Boards of Canada - Tomorrow's Harvest
Critic Score
Based on 39 reviews
2013 Ratings: #71 / 1040
Year End Rank: #31
User Score
Based on 338 ratings
2013 Ratings: #105
Liked by 4 people
June 11, 2013 / Release Date
LP / Format
Warp / Label
Electronic / Genres
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Pretty Much Amazing

These songs, painstakingly constructed using demanding equipment, succeed at creating a cohesive sense of paranoia, fear, and awe. And that, if nothing else, is worth obsessing over.

Drowned in Sound

Like a few moments on Tomorrow’s Harvest it’ll take many more listens to decode, but the bulk of the album is immediately dark and succulent, conjuring a beautiful air of malice.

The 405

It needs to be listened to in the right sort of atmosphere to reach its full effect, but Boards of Canada's return after seven long years and proved it was worth the wait.


It sounds like an extremely well-produced album that took about eight years of slow studio cooking to produce.


It still sounds unmistakably like Boards of Canada, even if their telltale tropes are now scattered across Harvest rather than made to define each of its 17 tracks.

Resident Advisor

Bright spots are woven amidst more ruminative fare, providing a sense of narrative that's too often absent in full-lengths these days. Loaded with recurring motifs and studio trickery, Tomorrow's Harvest makes for an especially cryptic listen.

No Ripcord

Tomorrow’s Harvest’s greatest strength is how it brings the classic Boards of Canada sound into the modern age and makes it feel totally fresh and alive again – a rare feat for almost any electronic artist.

Beats Per Minute

Tomorrow’s Harvest finds the duo launching their sound into Lovecraftian orbit. And it sounds terrific;


What we’re left with is Boards of Canada’s moodiest record, a full-length tinted with atmosphere that unfolds slowly and is happy to allow you to come to it. 


Simulating forward motion is indeed progress, but it would be great if they threaded in a few elements to signify that. Without concreteness they can only get so dark; it’s hard to have a nightmare about something you can’t visualize.


Boards of Canada have created a fascinating vision, one that will reveal more and more gifts over time.

The Fly

Far from daft, ‘Tomorrow’s Harvest’ is a psycho-spiritual stormer.


At times, it is a little overwhelming over the 17 tracks, but there are plenty of beautiful moments here, the sort of moments which continue to propel BOC well ahead of many of their IDM contemporaries.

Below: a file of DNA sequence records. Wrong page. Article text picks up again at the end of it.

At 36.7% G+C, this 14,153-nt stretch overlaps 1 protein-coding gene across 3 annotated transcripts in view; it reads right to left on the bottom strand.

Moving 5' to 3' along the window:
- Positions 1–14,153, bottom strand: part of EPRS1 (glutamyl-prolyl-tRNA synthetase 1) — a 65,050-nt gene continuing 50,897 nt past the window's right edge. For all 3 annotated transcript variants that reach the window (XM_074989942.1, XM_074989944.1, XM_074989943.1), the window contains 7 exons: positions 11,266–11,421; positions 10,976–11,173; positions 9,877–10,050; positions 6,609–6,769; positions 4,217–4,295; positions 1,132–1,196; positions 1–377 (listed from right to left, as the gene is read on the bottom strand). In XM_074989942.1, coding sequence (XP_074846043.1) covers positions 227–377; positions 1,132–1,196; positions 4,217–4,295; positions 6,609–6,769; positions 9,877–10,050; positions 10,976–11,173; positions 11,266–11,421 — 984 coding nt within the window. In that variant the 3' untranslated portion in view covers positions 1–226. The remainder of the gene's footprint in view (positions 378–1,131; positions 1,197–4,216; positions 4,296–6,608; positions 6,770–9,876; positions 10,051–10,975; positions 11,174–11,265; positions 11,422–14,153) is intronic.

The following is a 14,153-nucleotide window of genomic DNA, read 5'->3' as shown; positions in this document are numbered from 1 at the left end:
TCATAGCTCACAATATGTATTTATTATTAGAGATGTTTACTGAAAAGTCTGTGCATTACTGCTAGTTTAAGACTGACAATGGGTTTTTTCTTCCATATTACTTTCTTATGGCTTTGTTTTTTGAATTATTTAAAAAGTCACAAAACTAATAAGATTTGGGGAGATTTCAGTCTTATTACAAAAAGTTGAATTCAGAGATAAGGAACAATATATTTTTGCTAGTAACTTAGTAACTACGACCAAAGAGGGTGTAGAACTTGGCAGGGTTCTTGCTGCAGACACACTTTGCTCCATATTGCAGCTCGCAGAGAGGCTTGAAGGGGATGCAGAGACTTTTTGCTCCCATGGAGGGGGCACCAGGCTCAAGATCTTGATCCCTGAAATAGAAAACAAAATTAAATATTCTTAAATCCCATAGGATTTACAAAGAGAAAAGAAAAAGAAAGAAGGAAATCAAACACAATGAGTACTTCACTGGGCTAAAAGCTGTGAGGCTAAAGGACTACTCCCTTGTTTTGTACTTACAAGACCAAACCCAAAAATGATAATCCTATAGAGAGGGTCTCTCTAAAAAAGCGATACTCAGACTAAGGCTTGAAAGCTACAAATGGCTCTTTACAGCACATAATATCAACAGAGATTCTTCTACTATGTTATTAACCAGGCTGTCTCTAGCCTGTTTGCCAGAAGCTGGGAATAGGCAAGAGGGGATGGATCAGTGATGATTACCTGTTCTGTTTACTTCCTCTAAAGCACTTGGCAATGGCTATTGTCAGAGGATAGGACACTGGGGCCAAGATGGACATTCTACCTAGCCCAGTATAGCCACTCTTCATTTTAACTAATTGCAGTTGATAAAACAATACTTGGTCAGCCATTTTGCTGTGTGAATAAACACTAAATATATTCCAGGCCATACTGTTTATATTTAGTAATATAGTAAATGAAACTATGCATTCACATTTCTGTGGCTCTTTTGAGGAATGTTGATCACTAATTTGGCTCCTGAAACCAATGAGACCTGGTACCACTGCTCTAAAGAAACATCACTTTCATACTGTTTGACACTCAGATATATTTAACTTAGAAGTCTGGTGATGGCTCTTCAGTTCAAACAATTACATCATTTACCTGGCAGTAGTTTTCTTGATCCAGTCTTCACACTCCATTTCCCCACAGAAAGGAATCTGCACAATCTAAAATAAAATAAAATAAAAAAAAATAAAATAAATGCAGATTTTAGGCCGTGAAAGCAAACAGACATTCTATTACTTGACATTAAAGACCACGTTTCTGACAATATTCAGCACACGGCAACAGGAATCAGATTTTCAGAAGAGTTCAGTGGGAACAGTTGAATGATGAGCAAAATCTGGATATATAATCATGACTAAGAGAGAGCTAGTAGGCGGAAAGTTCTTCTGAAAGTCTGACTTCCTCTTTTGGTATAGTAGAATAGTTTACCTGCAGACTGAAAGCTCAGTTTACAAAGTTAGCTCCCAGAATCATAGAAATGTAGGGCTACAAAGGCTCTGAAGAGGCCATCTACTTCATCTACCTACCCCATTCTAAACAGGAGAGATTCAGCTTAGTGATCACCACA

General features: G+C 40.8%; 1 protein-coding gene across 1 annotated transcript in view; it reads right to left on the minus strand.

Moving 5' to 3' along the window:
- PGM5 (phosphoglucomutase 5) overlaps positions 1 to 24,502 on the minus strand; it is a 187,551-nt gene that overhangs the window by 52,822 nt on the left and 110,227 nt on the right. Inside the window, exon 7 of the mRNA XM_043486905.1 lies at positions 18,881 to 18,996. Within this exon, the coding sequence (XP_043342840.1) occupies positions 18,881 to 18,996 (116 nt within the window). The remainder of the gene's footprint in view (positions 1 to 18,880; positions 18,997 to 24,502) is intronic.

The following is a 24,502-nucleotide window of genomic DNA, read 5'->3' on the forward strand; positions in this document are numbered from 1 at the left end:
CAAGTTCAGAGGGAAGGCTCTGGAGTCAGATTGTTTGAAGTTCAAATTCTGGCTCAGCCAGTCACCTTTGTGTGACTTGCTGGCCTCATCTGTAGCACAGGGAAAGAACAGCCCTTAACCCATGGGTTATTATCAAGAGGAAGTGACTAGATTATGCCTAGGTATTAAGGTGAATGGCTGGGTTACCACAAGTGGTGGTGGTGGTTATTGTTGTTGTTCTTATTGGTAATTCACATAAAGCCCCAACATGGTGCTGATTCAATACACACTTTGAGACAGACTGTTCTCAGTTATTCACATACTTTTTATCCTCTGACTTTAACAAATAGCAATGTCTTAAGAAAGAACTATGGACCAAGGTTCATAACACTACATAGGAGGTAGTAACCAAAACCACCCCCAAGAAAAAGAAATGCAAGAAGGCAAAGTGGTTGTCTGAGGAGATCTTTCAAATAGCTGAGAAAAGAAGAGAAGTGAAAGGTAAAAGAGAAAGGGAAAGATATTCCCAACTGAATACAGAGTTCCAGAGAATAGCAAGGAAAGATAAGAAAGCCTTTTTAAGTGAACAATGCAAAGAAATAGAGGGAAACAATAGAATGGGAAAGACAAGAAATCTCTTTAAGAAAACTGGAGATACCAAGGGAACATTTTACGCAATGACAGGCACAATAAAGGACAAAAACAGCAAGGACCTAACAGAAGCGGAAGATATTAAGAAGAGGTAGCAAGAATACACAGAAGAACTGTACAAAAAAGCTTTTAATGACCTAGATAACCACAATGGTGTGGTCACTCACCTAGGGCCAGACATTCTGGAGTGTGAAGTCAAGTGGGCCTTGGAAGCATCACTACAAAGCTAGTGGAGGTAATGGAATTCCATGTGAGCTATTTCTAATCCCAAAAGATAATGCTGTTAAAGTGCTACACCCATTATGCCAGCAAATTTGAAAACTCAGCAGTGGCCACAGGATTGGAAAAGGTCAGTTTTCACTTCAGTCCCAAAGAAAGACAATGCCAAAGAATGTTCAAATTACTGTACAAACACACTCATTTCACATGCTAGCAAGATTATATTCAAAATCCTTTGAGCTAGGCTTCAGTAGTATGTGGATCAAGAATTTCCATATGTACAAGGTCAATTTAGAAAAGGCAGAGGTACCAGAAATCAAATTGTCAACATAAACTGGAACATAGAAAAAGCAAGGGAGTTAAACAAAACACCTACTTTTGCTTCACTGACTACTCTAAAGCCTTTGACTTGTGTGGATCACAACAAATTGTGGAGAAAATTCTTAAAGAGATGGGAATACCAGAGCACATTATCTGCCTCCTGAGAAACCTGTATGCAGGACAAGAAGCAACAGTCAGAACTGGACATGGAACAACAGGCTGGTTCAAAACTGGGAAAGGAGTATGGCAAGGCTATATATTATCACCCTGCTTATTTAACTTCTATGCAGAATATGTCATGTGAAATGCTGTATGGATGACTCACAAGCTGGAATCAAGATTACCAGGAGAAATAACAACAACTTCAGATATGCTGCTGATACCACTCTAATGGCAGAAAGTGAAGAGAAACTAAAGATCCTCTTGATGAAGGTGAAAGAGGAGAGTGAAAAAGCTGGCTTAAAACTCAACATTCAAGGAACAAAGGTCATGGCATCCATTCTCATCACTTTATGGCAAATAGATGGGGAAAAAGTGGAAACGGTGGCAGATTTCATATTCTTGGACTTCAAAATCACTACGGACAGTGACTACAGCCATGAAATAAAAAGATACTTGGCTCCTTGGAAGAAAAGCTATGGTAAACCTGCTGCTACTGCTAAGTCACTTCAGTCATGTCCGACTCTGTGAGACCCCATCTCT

The Line of Best Fit

Neither a huge leap forward nor a step back for the pair, it sounds decidedly humble for an album heralded with such fanfare; it’s as if they’re aware that when the dust settles, it’ll just be another BoC album – and another very good one at that.

Consequence of Sound

While their latest transmission isn’t the easiest to receive, upon success, it can be the most rewarding piece of science fiction in years.

FACT Magazine

There is nothing radically new here – just a slight overhauling of tone, a broadening of theme and a refinement of technique.


The granular murk of earlier albums is gone, allowing the band’s brilliant melodies and intricately textured sounds to sparkle darkly.

A.V. Club

The hopeless mood takes priority over any purposeful sense of direction, making Tomorrow’s Harvest a shadowy wasteland where only the group’s devoted cult of diehards will care to spend much time.

Under The Radar

It might not be a major leap forward for Boards of Canada, but when the music continues to be so obviously them, maybe Tomorrow's Harvest doesn't need to be.

Tiny Mix Tapes

Where the dog-eared, snapshot ambient wooze of Twoism and Geogaddi once harbored a feverish throb, Tomorrow’s Harvest now prickles with hollow spaces: a fragmentary, pixelated symbolism has been lost in the construction of an outline of a broader system.

Out of all of the 2013 'comeback' releases from artists I enjoy (Daft Punk, QOTSA, etc.), "Tomorrow's Harvest" remains the weakest. It's almost astonishing just how quickly it faded from my memory and has resided in the recesses of my mind since its release 7 years ago today. Actually, it's inaccurate to say that. This is one that falls into the category of popping into my head from time to time, mostly in the form of thoughts like "oh that, what a disappointment that was" ... read more
For each day that passes the post-climate-disaster sounds of this record become more and more fathomable. It makes total sense for Boards of Canada to change with the climate, which is currently headed towards a dreadfully lifeless future.
BoC’s weakest, but still outstanding!
Man! Every fucking BOC album just can't exist without a strong vibe can it? Although this might be one of Boards of Canada's weakest projects it still slaps you in the fucking face and tells you "I'm hot shit! "
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Track List

  1. Gemini
  2. Reach for the Dead
  3. White Cyclosa
  4. Jacquard Causeway
  5. Telepath
  6. Cold Earth
  7. Transmisiones Ferox
  8. Sick Times
  9. Collapse
  10. Palace Posy
  11. Split Your Infinites
  12. Uritual
  13. Nothing Is Real
  14. Sundown
  15. New Seeds
  16. Come to Dust
  17. Semena Mertvykh
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Added on: April 29, 2013